“However, the difference exists in the way the USPSTF advises women of the risks and harms of screening at a younger age and more frequently,” Monticciolo said. “[Although] there are always risks to screening, I do not think that dying from breast cancer is on the same scale as having anxiety, getting recalled to have extra images taken or undergoing minimally invasive needle biopsy for what turns out to be a benign biopsy.

“Physicians need to know the facts and think about the patient’s best interest,” she added. “Women need to understand that mammography screening is associated with more benefits than harms, including decreasing their chance of dying of breast cancer.” – by Jennifer Southall

References:

Grady D and Redberg RF. JAMA Intern Med. 2017;doi:10.1001/jamainternmed.2017.0458.

Haas JS, et al. J Gen Intern Med. 2016;doi:10.1007/s11606-015-3449-5.

Oeffinger KC, et al. JAMA. 2015;doi:10.1001/jama.2015.12783.

Pearlman M and Sawaya GF. The John and Marney Mathers Lecture: USPSTF Task Force Guidelines for Breast Cancer Screening (DEBATE). Presented at: ACOG Annual Clinical and Scientific Meeting; May 6-9, 2017; San Diego.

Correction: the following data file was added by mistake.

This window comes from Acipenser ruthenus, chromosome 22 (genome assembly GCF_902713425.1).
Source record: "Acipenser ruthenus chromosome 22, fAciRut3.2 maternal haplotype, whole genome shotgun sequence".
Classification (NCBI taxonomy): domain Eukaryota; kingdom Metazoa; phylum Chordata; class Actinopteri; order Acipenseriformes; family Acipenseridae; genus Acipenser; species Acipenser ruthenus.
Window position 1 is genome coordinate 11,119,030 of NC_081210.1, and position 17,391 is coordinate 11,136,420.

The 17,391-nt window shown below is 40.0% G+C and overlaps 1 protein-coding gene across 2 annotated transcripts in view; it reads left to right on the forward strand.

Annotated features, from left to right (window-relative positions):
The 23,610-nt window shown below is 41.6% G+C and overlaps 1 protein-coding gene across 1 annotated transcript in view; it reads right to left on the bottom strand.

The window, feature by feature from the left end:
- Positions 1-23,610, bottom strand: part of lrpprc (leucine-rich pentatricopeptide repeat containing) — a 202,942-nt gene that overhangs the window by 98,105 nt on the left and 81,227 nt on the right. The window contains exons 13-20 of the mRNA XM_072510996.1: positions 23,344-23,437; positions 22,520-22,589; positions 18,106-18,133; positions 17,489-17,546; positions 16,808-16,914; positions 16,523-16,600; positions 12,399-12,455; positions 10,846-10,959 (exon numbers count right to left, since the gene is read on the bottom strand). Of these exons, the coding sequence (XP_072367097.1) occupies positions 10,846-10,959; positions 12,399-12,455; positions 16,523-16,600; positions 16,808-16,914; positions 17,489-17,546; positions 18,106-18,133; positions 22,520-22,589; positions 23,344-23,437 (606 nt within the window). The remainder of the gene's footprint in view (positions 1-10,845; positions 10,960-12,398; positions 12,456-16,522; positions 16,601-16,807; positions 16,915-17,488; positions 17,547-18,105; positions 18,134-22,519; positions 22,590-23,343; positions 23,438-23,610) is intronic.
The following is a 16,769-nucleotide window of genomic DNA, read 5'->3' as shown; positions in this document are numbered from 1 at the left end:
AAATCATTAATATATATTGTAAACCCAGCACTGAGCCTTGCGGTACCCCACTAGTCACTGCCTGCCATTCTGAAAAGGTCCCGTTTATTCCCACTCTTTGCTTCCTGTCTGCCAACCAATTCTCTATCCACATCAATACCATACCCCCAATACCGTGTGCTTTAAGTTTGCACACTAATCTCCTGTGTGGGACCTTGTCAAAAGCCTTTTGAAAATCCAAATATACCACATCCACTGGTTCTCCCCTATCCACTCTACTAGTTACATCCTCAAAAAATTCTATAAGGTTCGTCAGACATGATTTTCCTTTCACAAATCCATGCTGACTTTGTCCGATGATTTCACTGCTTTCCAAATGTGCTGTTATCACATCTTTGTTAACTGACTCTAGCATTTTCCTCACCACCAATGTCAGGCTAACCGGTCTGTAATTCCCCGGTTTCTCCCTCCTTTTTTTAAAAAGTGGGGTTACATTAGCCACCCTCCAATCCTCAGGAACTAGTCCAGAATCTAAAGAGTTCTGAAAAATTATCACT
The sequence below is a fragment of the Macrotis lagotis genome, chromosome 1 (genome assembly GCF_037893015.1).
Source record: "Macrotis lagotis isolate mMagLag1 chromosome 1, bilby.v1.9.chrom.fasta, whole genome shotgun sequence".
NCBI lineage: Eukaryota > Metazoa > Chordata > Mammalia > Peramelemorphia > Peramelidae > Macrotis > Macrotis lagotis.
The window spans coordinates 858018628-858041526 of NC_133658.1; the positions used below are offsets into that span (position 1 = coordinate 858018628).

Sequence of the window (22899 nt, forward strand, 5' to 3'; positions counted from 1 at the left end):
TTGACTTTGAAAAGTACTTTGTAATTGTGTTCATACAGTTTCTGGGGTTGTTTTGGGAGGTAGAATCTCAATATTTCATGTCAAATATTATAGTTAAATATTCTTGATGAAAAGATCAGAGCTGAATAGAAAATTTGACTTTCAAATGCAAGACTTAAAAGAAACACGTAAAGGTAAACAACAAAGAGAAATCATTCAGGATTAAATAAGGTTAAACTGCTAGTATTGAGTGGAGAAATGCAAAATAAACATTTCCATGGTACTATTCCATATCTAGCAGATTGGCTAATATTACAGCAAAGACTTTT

Peterson EB, et al. Prev Med. 2016;doi:10.1016/j.ypmed.2016.09.034.

Radhakrishan A, et al. JAMA Intern Med. 2017;doi:10.1001/jamainternmed.2017.0453.

Siu AL, et al. Ann Intern Med. 2016;doi:10.7326/M15-2886.

For more information:

Debra Monticciolo, MD, can be reached at Scott & White Medical Center, Department of Radiology, 2401 S. 31st St., Temple, TX 76508; email: debra.monticciolo@bswhealth.org.

George F. Sawaya, MD, can be reached at The University of California, San Francisco, 550 16th St., Floor 7, San Francisco, CA 94143; email: george.sawaya@ucsf.edu.

Disclosure: Monticciolo and Sawaya report no relevant financial disclosures.